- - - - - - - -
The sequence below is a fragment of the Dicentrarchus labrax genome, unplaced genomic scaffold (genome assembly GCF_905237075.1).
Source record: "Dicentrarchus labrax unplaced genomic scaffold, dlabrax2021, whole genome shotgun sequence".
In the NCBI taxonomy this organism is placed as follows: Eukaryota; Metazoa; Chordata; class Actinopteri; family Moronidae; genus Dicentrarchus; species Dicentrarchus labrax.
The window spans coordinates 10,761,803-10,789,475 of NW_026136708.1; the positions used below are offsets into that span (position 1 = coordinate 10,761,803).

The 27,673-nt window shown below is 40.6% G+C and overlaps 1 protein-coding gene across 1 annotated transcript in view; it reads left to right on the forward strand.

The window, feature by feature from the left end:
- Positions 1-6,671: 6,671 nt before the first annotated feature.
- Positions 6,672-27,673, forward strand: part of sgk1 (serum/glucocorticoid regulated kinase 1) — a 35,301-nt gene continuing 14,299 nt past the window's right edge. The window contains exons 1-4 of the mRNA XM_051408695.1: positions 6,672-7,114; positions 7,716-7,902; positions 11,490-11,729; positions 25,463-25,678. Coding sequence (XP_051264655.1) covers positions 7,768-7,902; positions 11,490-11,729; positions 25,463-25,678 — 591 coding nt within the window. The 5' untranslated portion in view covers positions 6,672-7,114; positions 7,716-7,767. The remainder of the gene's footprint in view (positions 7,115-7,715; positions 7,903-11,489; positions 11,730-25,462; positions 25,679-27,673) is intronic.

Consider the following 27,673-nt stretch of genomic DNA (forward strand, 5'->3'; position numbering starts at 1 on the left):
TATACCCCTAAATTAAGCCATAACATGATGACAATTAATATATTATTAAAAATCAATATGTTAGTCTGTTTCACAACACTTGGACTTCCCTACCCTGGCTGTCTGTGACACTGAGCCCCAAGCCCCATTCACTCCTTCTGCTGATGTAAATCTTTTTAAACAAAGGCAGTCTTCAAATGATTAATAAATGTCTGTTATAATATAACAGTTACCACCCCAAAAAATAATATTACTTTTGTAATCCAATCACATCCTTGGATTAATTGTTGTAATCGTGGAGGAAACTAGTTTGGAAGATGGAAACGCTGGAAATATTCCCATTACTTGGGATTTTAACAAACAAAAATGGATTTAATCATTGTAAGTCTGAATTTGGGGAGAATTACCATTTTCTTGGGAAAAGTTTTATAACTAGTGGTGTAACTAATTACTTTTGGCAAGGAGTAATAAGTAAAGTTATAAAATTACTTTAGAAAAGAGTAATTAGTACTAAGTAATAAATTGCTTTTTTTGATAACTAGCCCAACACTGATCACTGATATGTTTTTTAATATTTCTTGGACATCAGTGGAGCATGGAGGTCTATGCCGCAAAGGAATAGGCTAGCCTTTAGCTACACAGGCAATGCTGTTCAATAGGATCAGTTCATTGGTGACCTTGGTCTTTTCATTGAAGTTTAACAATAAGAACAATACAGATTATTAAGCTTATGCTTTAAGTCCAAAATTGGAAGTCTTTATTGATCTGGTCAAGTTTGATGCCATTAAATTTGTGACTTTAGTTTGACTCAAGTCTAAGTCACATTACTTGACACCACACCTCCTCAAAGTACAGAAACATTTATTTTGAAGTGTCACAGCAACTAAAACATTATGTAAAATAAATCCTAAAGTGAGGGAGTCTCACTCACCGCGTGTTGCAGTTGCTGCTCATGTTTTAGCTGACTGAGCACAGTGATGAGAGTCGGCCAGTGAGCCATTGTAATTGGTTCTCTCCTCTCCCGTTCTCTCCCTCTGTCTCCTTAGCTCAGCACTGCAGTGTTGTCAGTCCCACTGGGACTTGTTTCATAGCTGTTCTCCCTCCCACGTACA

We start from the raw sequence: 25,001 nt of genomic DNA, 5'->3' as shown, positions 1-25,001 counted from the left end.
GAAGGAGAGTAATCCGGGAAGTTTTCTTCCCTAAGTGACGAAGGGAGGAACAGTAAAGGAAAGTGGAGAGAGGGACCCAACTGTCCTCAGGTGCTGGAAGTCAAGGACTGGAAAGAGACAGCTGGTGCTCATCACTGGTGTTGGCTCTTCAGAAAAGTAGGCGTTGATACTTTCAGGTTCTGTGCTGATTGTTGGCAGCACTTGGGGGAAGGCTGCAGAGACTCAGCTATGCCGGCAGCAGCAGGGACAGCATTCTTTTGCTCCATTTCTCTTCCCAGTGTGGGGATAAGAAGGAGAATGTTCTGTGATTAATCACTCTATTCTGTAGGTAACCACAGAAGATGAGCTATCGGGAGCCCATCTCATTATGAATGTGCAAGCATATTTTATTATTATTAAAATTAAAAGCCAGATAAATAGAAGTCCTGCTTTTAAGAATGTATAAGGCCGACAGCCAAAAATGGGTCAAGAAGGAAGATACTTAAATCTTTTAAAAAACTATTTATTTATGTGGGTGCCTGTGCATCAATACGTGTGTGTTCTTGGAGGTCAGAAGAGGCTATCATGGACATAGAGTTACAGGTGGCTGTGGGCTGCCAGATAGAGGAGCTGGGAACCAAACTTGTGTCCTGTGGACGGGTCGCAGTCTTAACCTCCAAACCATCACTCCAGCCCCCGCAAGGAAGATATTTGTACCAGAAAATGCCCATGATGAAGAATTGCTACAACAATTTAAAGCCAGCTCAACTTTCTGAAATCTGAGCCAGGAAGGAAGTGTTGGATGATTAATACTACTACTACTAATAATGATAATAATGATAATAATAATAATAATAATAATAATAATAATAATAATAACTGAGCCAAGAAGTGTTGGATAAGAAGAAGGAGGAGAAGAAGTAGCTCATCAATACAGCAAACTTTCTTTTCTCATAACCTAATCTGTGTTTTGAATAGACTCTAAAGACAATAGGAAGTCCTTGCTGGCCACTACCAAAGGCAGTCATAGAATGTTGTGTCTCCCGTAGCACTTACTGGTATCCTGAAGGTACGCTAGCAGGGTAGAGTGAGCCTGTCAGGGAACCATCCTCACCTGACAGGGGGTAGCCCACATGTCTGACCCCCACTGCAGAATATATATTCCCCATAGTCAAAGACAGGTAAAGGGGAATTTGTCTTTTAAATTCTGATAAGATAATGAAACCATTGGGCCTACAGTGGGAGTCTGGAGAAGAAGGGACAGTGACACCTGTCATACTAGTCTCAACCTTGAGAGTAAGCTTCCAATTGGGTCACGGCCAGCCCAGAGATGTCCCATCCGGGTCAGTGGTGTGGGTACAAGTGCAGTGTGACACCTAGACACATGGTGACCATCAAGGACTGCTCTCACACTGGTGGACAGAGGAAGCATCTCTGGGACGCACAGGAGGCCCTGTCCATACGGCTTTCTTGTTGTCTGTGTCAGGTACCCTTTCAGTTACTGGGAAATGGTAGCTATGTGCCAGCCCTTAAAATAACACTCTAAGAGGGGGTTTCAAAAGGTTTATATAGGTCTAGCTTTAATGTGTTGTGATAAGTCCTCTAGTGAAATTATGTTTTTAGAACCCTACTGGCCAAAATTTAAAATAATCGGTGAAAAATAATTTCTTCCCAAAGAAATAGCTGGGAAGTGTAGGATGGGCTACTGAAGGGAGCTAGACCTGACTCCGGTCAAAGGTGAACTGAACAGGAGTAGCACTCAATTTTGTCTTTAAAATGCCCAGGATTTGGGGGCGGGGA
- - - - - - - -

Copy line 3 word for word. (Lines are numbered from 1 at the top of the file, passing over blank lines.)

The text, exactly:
In the NCBI taxonomy this organism is placed as follows: Eukaryota; Metazoa; Chordata; class Actinopteri; family Moronidae; genus Dicentrarchus; species Dicentrarchus labrax.